Date of Award

12-5-2008

Degree Type

Thesis

Degree Name

Master of Public Health (MPH)

Department

Public Health

First Advisor

Karen Gieseker, PhD, MS - Chair

Second Advisor

John Steward, MPH

Abstract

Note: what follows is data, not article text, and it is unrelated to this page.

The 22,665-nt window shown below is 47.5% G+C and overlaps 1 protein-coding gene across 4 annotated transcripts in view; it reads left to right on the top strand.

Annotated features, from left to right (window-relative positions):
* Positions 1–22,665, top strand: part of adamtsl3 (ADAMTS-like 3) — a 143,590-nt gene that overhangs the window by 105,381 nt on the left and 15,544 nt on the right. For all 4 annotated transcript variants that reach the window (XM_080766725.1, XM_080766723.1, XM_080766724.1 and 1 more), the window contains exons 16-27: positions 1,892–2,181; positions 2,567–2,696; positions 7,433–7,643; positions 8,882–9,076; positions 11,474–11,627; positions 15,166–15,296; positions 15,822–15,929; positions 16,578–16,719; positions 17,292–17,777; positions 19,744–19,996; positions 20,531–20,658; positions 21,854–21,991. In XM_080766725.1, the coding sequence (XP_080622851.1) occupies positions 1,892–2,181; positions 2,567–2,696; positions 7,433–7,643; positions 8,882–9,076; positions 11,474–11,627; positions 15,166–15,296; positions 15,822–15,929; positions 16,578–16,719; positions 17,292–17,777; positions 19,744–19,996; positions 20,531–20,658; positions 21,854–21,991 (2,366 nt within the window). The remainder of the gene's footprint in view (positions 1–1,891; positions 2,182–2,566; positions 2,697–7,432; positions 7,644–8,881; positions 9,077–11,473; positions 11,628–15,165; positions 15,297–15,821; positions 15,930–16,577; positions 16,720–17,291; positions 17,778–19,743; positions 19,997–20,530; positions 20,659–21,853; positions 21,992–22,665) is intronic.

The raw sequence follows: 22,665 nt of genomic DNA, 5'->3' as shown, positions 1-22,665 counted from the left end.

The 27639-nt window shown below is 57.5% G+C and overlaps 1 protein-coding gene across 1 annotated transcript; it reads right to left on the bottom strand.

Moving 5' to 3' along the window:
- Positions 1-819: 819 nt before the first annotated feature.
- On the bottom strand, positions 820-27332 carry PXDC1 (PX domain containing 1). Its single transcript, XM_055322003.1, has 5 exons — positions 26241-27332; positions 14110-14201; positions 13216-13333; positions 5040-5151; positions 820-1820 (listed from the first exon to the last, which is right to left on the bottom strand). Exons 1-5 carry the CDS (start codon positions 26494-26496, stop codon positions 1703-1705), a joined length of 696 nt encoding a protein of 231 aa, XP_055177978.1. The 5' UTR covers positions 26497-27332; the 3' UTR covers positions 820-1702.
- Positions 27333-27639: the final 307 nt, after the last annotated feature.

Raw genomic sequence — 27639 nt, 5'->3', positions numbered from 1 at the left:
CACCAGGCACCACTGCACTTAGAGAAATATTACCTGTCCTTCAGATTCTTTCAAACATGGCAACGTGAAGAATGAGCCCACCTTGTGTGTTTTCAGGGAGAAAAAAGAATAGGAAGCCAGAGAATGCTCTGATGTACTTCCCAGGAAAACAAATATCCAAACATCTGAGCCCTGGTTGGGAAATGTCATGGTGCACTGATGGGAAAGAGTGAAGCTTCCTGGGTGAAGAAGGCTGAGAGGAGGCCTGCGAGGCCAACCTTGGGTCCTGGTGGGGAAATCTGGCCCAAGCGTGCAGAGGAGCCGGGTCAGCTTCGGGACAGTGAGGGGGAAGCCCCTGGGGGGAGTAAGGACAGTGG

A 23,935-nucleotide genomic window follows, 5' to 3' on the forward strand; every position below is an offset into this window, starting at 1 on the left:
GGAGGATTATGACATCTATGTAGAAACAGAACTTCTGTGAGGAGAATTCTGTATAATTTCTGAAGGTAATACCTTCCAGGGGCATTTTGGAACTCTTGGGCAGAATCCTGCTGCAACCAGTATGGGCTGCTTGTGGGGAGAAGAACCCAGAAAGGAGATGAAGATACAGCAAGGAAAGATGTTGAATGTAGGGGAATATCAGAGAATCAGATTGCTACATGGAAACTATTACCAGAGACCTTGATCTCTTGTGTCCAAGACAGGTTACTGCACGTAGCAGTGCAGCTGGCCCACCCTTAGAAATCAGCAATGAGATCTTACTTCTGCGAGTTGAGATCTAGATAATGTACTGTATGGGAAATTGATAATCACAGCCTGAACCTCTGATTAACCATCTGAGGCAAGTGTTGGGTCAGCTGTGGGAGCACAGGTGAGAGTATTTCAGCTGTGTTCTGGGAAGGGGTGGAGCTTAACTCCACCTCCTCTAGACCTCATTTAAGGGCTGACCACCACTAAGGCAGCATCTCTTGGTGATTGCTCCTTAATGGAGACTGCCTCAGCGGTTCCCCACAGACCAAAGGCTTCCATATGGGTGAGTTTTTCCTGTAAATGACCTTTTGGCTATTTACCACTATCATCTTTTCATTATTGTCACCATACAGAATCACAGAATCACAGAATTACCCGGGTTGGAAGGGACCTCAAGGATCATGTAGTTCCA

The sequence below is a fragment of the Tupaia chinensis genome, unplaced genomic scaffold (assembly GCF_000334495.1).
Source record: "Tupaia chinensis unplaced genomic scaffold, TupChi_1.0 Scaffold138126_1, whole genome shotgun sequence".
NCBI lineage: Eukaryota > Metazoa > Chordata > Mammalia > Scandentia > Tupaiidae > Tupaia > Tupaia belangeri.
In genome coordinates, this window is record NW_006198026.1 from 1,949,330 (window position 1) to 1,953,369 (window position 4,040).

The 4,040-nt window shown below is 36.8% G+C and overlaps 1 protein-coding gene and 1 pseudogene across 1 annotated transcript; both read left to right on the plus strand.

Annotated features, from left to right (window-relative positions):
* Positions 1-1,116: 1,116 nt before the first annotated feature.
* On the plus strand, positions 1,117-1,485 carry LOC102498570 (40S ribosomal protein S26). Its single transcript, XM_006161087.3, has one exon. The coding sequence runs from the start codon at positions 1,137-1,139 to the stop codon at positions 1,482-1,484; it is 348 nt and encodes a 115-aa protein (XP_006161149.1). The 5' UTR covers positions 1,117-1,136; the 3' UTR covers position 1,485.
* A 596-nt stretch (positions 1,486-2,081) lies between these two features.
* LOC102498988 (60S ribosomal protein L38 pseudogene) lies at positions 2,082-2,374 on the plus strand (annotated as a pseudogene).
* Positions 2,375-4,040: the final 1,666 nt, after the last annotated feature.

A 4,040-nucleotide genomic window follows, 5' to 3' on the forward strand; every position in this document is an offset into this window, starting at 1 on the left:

This research assessed correlations between funding for pedestrian facilities, presence of walkways, and daily and weekly walking trips in a sample of United States residents living in metropolitan areas. The purpose of the research was to identify factors at the policy and environmental level which are associated with a greater frequency of walking trips, and therefore may influence physical activity levels. Data from the U.S. Federal Highway Administration’s 2001 National Household Travel Survey and the Thunderhead Alliance’s 2007 Benchmarking Report: Bicycling and Walking in the U.S. were combined to provide variables for the number of daily and weekly walking trips, perceived lack of walkways, age, distance to work, housing unit density for each household, household income, and per capita federal and non-federal funding for pedestrian facilities for each metropolitan area. Correlation analysis and analysis of variance was conducted to test for associations with walking trip frequency and lack of walkways. The results suggested that increased walking trips were associated with increased non-federal funding but not with increased federal funding; and that increased federal funding was associated with reduced lack of walkways (but not increased non-federal funding), especially for lower-income respondents. These associations were statistically significant but not strong. Very little research has been conducted on the health effects of funding for pedestrian facilities; this research showed that more extensive study in this area is needed and that further integration of public health into transportation planning is in order.

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